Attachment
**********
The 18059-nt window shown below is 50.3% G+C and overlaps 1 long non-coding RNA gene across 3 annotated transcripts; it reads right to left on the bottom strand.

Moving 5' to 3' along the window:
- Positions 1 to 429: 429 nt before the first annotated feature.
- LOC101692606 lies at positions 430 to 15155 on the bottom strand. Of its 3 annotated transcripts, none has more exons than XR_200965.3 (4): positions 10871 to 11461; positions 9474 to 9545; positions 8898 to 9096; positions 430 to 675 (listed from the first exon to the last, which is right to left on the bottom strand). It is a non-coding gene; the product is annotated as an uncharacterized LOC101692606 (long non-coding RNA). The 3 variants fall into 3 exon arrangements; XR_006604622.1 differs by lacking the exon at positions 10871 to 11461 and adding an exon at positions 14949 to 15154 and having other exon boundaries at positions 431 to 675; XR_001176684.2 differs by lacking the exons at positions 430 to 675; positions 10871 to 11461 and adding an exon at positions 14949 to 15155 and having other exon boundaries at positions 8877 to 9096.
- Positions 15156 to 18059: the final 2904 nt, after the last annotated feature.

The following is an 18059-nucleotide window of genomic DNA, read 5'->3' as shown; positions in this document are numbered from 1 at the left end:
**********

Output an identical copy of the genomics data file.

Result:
The 18059-nt window shown below is 50.3% G+C and overlaps 1 long non-coding RNA gene across 3 annotated transcripts; it reads right to left on the bottom strand.

Moving 5' to 3' along the window:
- Positions 1 to 429: 429 nt before the first annotated feature.
- LOC101692606 lies at positions 430 to 15155 on the bottom strand. Of its 3 annotated transcripts, none has more exons than XR_200965.3 (4): positions 10871 to 11461; positions 9474 to 9545; positions 8898 to 9096; positions 430 to 675 (listed from the first exon to the last, which is right to left on the bottom strand). It is a non-coding gene; the product is annotated as an uncharacterized LOC101692606 (long non-coding RNA). The 3 variants fall into 3 exon arrangements; XR_006604622.1 differs by lacking the exon at positions 10871 to 11461 and adding an exon at positions 14949 to 15154 and having other exon boundaries at positions 431 to 675; XR_001176684.2 differs by lacking the exons at positions 430 to 675; positions 10871 to 11461 and adding an exon at positions 14949 to 15155 and having other exon boundaries at positions 8877 to 9096.
- Positions 15156 to 18059: the final 2904 nt, after the last annotated feature.

The following is an 18059-nucleotide window of genomic DNA, read 5'->3' as shown; positions in this document are numbered from 1 at the left end: